1 lb low-fat ricotta (available at most major supermarkets)
1-2 oz rum
1/2 tsp. vanilla extract
1 cup sugar
1/2 cup espresso or very strong coffee
1 package savoyardi ("ladyfinger" biscuits, look in Italian groceries, may be in supermarkets)
1/2 tsp. cocoa
Combine first five ingredients in food processor and whiz until smooth (a minute or so). Arrange savoyardi in a single layer in the bottom of a 9x13 pan or casserole. Dribble half the coffee over them. Spoon half the cheese mixture over top, evenly. Repeat with second layer. Dust top with cocoa (I put it in a fine strainer and tap it ever so gently over the top). Refrigerate for at least a day.
This is authentic except for the ricotta; usually mascarpone is used. You can find mascarpone at some supermarkets and at Italian grocers, but it triples the cost and calorie count. Ignore any recipes you see which call for cake, whipped cream, or chocolate.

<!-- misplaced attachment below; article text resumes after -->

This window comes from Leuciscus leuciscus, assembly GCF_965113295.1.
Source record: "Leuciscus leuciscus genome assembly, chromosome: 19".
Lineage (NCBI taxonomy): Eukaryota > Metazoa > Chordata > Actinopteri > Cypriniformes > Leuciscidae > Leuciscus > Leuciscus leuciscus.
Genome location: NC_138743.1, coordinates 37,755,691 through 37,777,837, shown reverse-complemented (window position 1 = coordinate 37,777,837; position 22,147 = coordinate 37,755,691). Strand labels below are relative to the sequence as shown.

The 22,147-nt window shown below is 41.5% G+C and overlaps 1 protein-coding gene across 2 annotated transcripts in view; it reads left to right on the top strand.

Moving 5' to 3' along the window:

If you don't have a food processor, you can use a blender with a lot of careful poking with a rubber spatula. If you don't have either, you must use mascarpone, and icing (confectioner's) sugar. You can't get the smooth texture otherwise.
"Tiramisu" means "pick me up!" in Italian.
The basic tiramisu recipe is from Carol Field's book The Italian Baker, with some modifications by me; the idea to use ricotta came from the cuccia recipe in her book Celebrating Italy and from Marcella Hazan's recipe for coffee ricotta cream in Essentials of Classic Italian Cooking.